Council member Vincent C. Gray (Ward 7) pondered over the news he’d heard earlier this summer when Providence Hospital announced plans to close acute care services by year’s end, continuing their previously detailed decision to exit inpatient psychiatric and obstetrical care services.
But when the hospital failed to send a representative to a recent hearing that Gray scheduled in his stead as the chairman for the Council’s Committee on Health – one which resulted in hours of testimony from residents and advocates on the negative impact the closure would have on those who live East of the River – he said that the situation, particularly a Dec. 14 date on which Providence said it would officially “transition out of all services,” (excluding its facility for nursing care and primary-care services) had grown to one best described as “beyond dangerous.”
But as the council member predicted, emergency legislation that he introduced with Council members Kenyan McDuffie (D-Ward 5) and Vincent Gray (D-Ward 7), was approved on Tuesday, Oct. 16. The Clarification of Hospital Closure Procedure Emergency Declaration Resolution of 2018 passed unanimously.
It now goes to the desk of Mayor Muriel Bowser who has 10 days to either sign or veto the bill.
For Gray, the differing views and controversy therein required greater clarity and the determination that D.C. Health has authority over a private hospital’s decision to close or end services.
“The issue that needed to be resolved was disagreement between the health agency and council members and how to actually interpret the legal language of a 1996 legislation that clearly requires hospitals and healthcare facilities to secure permission from State Health Planning and Development Agency [SHPDA] before closing.”
“I was amazed that the hospital did not appear to have done much, if any, preparation for the suddenly announced plan to close in December. Moreover, I was deeply troubled because Providence has been a hospital of choice for many residents in Ward 7. Closure would put greater strain on Washington Hospital Center’s emergency room services and would continue a disturbing trend over the last year in which hospital services in the eastern quadrants of the District have continued to be scaled back.”
“The decision by Providence to eliminate these services would further exacerbate the maldistribution of beds and further disadvantage people in Wards 7 and 8.”
During the recent hearing, D.C. Health Director Dr. LaQuandra Nesbitt said prior to 1996, hospitals that wanted to close or end services were required to get approval from the city. However, the law changed in 1996. Now, she indicated and under current law, hospitals must only provide notice of their intent to close 90 days before the closure.
For District residents, the approval of the emergency legislation staves off the reduction, at least temporarily, of medical services sorely needed East of the River – already far less than adequate to meet the needs of residents.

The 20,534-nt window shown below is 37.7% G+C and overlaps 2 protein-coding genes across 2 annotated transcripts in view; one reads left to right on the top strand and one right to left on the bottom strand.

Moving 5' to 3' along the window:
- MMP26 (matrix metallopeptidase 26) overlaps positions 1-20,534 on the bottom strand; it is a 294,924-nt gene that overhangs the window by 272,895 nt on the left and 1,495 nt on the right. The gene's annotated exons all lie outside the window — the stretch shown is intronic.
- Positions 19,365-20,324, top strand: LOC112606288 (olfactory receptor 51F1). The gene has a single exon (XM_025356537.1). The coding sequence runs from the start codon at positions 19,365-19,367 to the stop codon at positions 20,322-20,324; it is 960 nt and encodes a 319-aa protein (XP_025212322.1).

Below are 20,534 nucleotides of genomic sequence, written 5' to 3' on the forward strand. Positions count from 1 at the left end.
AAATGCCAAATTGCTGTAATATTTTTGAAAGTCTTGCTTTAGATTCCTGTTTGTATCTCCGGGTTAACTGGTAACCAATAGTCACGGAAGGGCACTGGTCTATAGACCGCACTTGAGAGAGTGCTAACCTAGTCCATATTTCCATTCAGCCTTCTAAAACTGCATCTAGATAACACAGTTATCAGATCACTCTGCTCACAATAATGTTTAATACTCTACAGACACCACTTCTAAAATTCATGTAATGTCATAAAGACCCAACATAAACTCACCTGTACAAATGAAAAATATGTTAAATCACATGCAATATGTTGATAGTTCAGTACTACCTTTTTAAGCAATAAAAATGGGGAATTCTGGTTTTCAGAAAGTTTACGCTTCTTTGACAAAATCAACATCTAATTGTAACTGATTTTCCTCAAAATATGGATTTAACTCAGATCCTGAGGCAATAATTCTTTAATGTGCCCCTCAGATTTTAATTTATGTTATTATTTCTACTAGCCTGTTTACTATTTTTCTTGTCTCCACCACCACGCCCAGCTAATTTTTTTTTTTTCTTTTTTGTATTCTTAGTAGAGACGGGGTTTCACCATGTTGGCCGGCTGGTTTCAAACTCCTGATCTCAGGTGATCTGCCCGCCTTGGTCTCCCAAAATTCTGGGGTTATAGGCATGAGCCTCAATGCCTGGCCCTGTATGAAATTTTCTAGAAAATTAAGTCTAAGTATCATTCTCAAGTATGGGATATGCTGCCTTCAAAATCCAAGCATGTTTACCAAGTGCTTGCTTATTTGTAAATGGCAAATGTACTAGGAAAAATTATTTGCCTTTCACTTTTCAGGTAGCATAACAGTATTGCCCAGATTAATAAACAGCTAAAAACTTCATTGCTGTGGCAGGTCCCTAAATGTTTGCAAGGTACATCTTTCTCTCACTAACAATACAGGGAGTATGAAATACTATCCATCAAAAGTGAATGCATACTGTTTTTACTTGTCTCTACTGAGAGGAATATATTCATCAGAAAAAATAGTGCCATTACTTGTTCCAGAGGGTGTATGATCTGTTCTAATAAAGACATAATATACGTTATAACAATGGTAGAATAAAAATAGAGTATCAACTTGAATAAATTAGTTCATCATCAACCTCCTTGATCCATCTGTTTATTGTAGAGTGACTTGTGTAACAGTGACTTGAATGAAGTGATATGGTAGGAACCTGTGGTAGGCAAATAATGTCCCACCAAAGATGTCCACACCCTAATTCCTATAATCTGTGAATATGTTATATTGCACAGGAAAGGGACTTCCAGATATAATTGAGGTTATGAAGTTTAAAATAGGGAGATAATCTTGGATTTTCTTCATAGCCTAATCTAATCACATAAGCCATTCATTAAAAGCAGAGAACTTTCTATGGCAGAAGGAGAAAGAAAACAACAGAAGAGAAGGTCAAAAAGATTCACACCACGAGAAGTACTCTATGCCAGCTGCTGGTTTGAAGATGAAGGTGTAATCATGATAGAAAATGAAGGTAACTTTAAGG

“We know that it’ll be devastating if this hospital closes down. This simply clarifies that SHPDA has the authority to make that decision,” Gray said.
McDuffie echoed his sentiments.
“Everywhere I go in Ward 5 and across D.C., I talk to residents concerned about the proposed closure of Providence Hospital and equitable access to health care in the District,” he said. “Those who value Providence Hospital have been in the position of reacting to Ascension Health’s erratic and severe changes without adequate warning or an opportunity for conversation. It is long past time for [them] to be more transparent about their intentions.”
“With today’s Council action, there can be no question that the District’s SHPDA has the authority to approve or disapprove the closure of a hospital, and in doing so provide District residents with the transparency they seek. Today’s bill merely explains the process for hospital closures.
McDuffie added the following caveat.
“Providence Hospital employs approximately 1,300 people and has served over 22,000 people this year, 74 percent of whom are Black, 54 percent of whom are on Medicaid. The closure of an institution like Providence Hospital requires diligence and today’s legislation ensures that SHPDA is clear on its authority as well as its responsibility to District residents,” he said in a press statement sent to The Washington Informer.
In other news, with many questions still unanswered, the D.C. Council delayed its vote on a bill to regulate Airbnb in the District. Council Chairman Phil Mendelson, who helped develop the bill, decided to delay the debate and vote on the bill until the Council’s next session, Nov. 13. Many of the questions came from D.C. Chief Financial Officer Jeffrey Dewitt who said according to his analysis, passing the bill would cost the District $21 million in annual revenue, potentially eliminating “nearly all current short-term rentals.”
Voters could see the bill as a ballot measure in 2020. Stay tuned.